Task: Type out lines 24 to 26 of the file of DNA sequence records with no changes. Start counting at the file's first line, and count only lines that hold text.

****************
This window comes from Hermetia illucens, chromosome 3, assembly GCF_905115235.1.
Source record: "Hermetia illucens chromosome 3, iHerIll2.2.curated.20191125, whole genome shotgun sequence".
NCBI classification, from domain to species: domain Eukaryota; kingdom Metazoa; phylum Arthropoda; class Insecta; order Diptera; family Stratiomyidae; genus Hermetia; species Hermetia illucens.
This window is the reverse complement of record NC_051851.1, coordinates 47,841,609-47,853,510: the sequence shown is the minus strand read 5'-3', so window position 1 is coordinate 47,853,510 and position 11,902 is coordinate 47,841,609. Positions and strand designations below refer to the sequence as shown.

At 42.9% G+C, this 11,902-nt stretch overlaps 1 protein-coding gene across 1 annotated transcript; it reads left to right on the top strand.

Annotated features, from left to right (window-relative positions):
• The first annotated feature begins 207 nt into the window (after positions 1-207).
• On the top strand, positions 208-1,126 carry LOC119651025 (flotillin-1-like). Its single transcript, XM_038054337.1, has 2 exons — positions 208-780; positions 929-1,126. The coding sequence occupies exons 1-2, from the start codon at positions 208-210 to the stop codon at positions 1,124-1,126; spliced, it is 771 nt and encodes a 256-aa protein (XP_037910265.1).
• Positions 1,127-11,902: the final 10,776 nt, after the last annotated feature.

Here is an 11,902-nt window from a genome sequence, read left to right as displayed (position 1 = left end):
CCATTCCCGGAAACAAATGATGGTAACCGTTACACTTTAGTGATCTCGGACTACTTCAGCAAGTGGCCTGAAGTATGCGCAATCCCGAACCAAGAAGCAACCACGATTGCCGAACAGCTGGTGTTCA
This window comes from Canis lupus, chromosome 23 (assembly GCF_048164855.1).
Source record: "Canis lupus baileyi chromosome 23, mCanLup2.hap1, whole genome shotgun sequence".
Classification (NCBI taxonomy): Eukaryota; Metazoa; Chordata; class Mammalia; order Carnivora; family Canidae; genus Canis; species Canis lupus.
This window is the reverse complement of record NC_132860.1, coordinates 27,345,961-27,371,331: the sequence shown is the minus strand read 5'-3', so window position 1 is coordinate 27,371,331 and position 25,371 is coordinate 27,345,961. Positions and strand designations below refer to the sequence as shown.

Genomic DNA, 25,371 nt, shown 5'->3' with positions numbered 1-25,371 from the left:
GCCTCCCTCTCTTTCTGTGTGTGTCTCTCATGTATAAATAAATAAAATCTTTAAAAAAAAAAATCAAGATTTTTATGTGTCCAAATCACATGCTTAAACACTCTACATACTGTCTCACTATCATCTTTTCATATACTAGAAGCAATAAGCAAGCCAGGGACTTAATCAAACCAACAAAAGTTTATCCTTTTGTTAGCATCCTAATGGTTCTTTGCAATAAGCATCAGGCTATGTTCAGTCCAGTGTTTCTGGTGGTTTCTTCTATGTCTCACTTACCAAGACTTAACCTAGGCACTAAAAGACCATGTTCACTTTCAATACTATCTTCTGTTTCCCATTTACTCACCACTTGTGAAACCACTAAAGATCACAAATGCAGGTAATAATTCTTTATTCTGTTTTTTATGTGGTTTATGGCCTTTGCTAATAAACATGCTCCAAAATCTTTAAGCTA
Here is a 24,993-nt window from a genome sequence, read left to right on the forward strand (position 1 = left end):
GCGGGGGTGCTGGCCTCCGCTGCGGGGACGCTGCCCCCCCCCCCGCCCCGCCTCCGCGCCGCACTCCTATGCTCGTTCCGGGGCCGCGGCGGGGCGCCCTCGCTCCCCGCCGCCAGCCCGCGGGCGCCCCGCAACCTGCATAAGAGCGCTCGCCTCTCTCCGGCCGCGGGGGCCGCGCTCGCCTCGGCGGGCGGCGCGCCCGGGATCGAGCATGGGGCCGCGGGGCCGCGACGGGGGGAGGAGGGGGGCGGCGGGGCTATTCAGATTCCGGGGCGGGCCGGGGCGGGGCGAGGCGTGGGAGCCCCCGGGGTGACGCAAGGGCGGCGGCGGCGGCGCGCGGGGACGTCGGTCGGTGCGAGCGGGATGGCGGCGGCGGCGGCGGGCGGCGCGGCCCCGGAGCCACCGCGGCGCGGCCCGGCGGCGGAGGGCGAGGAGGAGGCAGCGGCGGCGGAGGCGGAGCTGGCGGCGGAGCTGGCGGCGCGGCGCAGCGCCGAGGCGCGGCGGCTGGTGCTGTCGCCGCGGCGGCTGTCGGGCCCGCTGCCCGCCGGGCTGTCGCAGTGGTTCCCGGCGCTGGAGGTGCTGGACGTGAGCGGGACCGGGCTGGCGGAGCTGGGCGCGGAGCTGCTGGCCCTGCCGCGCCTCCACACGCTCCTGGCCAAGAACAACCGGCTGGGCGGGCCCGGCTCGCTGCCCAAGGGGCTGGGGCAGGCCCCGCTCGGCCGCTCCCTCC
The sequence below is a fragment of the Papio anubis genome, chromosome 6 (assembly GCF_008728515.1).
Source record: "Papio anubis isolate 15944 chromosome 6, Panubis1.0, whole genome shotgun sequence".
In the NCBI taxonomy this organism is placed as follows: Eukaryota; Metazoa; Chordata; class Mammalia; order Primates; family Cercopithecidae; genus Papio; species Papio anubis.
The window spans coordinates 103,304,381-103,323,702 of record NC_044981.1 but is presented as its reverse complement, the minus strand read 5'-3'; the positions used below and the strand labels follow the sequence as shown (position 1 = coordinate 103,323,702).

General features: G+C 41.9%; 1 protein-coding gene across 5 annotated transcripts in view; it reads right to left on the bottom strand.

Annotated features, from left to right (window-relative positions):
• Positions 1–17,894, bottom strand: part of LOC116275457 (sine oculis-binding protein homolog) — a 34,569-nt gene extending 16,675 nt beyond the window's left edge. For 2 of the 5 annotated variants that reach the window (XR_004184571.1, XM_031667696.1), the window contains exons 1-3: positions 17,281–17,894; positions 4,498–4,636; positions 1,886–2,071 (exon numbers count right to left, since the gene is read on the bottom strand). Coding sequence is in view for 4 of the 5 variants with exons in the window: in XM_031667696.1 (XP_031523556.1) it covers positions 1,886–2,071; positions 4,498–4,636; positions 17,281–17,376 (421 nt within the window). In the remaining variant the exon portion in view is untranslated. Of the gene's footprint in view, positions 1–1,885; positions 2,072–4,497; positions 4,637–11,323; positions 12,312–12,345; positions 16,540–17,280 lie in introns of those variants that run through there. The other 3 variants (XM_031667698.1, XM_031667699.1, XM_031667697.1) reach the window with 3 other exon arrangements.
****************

General features: G+C 41.9%; 1 protein-coding gene across 5 annotated transcripts in view; it reads right to left on the bottom strand.

Annotated features, from left to right (window-relative positions):
• Positions 1–17,894, bottom strand: part of LOC116275457 (sine oculis-binding protein homolog) — a 34,569-nt gene extending 16,675 nt beyond the window's left edge. For 2 of the 5 annotated variants that reach the window (XR_004184571.1, XM_031667696.1), the window contains exons 1-3: positions 17,281–17,894; positions 4,498–4,636; positions 1,886–2,071 (exon numbers count right to left, since the gene is read on the bottom strand). Coding sequence is in view for 4 of the 5 variants with exons in the window: in XM_031667696.1 (XP_031523556.1) it covers positions 1,886–2,071; positions 4,498–4,636; positions 17,281–17,376 (421 nt within the window). In the remaining variant the exon portion in view is untranslated. Of the gene's footprint in view, positions 1–1,885; positions 2,072–4,497; positions 4,637–11,323; positions 12,312–12,345; positions 16,540–17,280 lie in introns of those variants that run through there. The other 3 variants (XM_031667698.1, XM_031667699.1, XM_031667697.1) reach the window with 3 other exon arrangements.